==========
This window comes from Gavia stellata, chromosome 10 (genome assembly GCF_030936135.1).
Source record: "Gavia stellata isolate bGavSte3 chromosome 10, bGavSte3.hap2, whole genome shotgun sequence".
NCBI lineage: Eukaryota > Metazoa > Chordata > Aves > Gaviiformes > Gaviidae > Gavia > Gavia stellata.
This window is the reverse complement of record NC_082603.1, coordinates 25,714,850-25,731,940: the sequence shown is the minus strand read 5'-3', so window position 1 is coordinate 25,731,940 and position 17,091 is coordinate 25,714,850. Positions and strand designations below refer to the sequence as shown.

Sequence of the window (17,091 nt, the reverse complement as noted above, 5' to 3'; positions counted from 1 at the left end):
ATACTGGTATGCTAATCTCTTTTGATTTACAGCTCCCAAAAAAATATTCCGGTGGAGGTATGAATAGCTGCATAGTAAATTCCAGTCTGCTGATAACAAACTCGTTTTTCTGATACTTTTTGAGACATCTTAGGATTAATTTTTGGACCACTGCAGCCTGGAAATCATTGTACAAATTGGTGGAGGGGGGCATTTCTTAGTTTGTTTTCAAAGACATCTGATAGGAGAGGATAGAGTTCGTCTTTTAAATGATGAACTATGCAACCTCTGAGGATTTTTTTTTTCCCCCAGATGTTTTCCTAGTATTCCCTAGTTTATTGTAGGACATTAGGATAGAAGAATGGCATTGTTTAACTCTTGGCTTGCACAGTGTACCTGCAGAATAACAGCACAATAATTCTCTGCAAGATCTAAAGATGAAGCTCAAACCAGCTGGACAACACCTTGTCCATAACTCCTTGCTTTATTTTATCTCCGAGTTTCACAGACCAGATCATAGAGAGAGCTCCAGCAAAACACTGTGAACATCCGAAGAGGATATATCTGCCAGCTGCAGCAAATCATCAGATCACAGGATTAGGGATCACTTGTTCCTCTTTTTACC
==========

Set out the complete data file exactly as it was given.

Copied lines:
This window comes from Gavia stellata, chromosome 10 (genome assembly GCF_030936135.1).
Source record: "Gavia stellata isolate bGavSte3 chromosome 10, bGavSte3.hap2, whole genome shotgun sequence".
NCBI lineage: Eukaryota > Metazoa > Chordata > Aves > Gaviiformes > Gaviidae > Gavia > Gavia stellata.
This window is the reverse complement of record NC_082603.1, coordinates 25,714,850-25,731,940: the sequence shown is the minus strand read 5'-3', so window position 1 is coordinate 25,731,940 and position 17,091 is coordinate 25,714,850. Positions and strand designations below refer to the sequence as shown.

Sequence of the window (17,091 nt, the reverse complement as noted above, 5' to 3'; positions counted from 1 at the left end):
ATACTGGTATGCTAATCTCTTTTGATTTACAGCTCCCAAAAAAATATTCCGGTGGAGGTATGAATAGCTGCATAGTAAATTCCAGTCTGCTGATAACAAACTCGTTTTTCTGATACTTTTTGAGACATCTTAGGATTAATTTTTGGACCACTGCAGCCTGGAAATCATTGTACAAATTGGTGGAGGGGGGCATTTCTTAGTTTGTTTTCAAAGACATCTGATAGGAGAGGATAGAGTTCGTCTTTTAAATGATGAACTATGCAACCTCTGAGGATTTTTTTTTTCCCCCAGATGTTTTCCTAGTATTCCCTAGTTTATTGTAGGACATTAGGATAGAAGAATGGCATTGTTTAACTCTTGGCTTGCACAGTGTACCTGCAGAATAACAGCACAATAATTCTCTGCAAGATCTAAAGATGAAGCTCAAACCAGCTGGACAACACCTTGTCCATAACTCCTTGCTTTATTTTATCTCCGAGTTTCACAGACCAGATCATAGAGAGAGCTCCAGCAAAACACTGTGAACATCCGAAGAGGATATATCTGCCAGCTGCAGCAAATCATCAGATCACAGGATTAGGGATCACTTGTTCCTCTTTTTACC